Brian Molefe. Picture: TREVOR SAMSON
Brian Molefe. Picture: TREVOR SAMSON

Two-and-a-half years and 300 witnesses after the Zondo state capture inquiry began, former Eskom boss Brian Molefe finally took to the stand — and delivered the performance of a lifetime.

Molefe painted himself in the most flattering light. In this telling of it, it was he who eradicated load-shedding and cracked down on corruption for the greater good. But it wasn’t easy being a hero: he had to defy a cast of villainous but powerful characters, going all the way to the top.

Public enterprises minister Pravin Gordhan was described as "dictatorial", while energy expert Anton Eberhard, Molefe said, had never "uttered an intelligent academic or sane word about electricity or corporate strategy".

SA’s courts, he claimed, have been duped into buying the narrative of state capture, while former public protector Thuli Madonsela — whose report first shone a light on Molefe’s conduct at Eskom — behaved unlawfully. Her 355-page report, Molefe argued, was put together under suspicious circumstances and used by the media to lynch certain people (like him).

But since Madonsela’s report had revealed how Eskom, under Molefe, had bent over backwards to help the Gupta family buy Optimum Coal from Glencore, Molefe also spent much time weaving a dark conspiracy to trash both Glencore and President Cyril Ramaphosa.

As Molefe told it, Glencore had first bought the unprofitable Optimum without doing due diligence. So, it then tried to use its BEE partnership with Ramaphosa, and his influence as then deputy president, to ensure Eskom coal supply deals were renegotiated in favour of the mine.

Glencore, with Ramaphosa on board, wanted the utility to waive R2bn in penalties, while pushing the price it would get for selling coal to Eskom up from a loss-making R150 a ton to R530, he said. This would have benefited Glencore to the tune of R8bn over three years, while leading Eskom to "financial ruin", he declared.

The conspiracy went deeper: as deputy president, Ramaphosa headed the Eskom war room, which meant he acted as its de facto chair. "Mere mortals like myself simply do not stand a chance when we [are pitted] against these powerful forces that are trying to extort R8bn from a state-owned entity, Eskom," he lamented.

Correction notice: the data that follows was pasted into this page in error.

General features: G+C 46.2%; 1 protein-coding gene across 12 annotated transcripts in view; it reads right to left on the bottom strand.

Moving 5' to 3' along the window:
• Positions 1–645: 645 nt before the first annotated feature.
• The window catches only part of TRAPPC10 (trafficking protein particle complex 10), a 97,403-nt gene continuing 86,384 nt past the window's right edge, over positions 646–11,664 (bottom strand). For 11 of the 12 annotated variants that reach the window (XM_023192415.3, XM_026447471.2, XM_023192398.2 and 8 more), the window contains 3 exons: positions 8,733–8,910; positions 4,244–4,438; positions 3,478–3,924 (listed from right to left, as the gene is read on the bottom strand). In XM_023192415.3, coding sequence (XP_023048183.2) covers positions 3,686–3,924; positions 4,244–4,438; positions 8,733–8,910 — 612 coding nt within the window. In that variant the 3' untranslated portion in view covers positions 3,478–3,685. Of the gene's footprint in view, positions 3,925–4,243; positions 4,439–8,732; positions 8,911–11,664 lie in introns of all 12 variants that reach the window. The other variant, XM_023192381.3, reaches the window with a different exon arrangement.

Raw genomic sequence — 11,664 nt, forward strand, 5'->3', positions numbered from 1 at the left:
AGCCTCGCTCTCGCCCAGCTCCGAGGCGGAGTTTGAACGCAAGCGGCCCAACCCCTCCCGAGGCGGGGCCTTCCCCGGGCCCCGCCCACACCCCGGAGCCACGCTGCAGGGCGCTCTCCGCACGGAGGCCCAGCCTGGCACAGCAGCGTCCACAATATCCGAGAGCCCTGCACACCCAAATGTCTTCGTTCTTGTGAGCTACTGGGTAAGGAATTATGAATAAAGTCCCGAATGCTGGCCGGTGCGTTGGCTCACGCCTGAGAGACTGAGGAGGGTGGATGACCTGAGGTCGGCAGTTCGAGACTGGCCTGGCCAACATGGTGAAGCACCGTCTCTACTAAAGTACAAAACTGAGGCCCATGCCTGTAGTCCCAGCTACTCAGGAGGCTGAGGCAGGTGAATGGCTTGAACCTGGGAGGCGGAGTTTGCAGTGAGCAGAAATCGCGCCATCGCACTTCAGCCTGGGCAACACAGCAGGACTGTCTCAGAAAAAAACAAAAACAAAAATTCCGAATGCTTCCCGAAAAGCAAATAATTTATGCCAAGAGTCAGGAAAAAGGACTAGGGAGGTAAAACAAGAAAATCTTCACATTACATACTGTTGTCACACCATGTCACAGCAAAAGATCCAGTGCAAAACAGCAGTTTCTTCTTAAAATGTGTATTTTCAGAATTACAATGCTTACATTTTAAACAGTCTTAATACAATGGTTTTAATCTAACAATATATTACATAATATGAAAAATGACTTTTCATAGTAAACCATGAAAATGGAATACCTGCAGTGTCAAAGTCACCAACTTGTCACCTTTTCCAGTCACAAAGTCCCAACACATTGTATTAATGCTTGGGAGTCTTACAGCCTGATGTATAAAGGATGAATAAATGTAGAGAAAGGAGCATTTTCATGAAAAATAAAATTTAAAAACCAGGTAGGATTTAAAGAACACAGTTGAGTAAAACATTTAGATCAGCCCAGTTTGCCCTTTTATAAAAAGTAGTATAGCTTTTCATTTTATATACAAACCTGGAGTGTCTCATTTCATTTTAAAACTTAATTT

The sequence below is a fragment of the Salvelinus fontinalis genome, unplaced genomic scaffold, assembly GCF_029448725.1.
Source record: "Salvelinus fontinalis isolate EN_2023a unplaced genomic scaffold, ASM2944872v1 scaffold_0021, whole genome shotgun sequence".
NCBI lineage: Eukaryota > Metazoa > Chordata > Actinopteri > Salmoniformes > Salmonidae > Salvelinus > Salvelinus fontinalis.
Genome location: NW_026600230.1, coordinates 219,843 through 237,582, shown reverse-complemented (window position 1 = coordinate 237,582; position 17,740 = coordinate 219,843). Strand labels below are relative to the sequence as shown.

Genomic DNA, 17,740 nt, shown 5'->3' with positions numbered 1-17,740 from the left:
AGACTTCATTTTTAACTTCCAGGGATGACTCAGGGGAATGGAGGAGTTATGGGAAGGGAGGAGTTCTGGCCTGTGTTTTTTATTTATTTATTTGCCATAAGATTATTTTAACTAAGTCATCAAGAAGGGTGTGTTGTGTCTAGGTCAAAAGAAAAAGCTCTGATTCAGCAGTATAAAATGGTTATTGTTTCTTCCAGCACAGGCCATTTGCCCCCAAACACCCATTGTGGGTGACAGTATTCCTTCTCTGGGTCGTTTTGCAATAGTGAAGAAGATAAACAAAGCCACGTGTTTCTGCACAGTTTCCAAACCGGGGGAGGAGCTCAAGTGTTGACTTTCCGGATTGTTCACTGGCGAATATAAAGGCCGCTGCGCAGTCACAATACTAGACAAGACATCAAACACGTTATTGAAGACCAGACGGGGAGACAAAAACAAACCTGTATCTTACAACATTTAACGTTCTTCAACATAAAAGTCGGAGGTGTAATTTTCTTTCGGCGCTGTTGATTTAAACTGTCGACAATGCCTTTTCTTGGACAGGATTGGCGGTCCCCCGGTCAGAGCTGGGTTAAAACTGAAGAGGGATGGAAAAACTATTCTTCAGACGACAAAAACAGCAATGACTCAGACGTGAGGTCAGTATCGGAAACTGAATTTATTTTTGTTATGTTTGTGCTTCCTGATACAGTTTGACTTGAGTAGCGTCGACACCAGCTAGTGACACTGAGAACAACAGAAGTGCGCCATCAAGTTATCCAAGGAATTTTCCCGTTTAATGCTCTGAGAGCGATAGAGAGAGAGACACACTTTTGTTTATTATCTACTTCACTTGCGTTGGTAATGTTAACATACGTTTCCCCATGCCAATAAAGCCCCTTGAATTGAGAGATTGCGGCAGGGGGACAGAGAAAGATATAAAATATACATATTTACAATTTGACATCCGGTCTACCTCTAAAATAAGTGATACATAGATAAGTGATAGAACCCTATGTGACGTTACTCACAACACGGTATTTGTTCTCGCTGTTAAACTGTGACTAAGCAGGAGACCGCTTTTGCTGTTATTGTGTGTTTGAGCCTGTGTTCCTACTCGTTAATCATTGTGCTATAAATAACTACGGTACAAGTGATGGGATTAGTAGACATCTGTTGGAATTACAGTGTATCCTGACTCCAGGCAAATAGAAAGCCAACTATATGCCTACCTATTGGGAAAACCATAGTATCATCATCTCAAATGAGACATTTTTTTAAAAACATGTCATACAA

It’s a nice story, with titillating ingredients. But it’s just that: a story, with gaping holes in the plot.

Ramaphosa’s involvement did not lead to Glencore beating out the "mere mortal", Molefe. And if, as he suggests, Ramaphosa tried to help to protect Glencore, he did a decidedly shoddy job.

In fact, Eskom’s insistence on getting the R2bn in penalties, and its refusal to raise the coal price to cover costs, led Glencore to throw in the towel and sell Optimum. Nobody "rescued" Glencore.

And, don’t tell Molefe, but Ramaphosa sold his stake in Optimum before he was appointed deputy president in May 2014 — seven months before the Eskom war room was formed and a year before Molefe became Eskom CEO.

As for Molefe’s claim that he protected Eskom from financial ruin, well, it’s interesting that the utility prepaid R1.16bn to the Guptas so they could buy Optimum — and then Eskom wrote off those penalties entirely.

And there was a hint of Bell Pottinger flair there too, as Molefe told the commission that the focus on the Guptas’ company was odd, compared to how little attention is given to the trillions in contracts given to rich white companies.

Molefe will return soon to Zondo, but it’s clear any hope of contrition is misplaced. Instead, expect more wild conspiracies and tales of heroism (his). As long as you don’t fact-check what he says, it makes for an enthralling tale.

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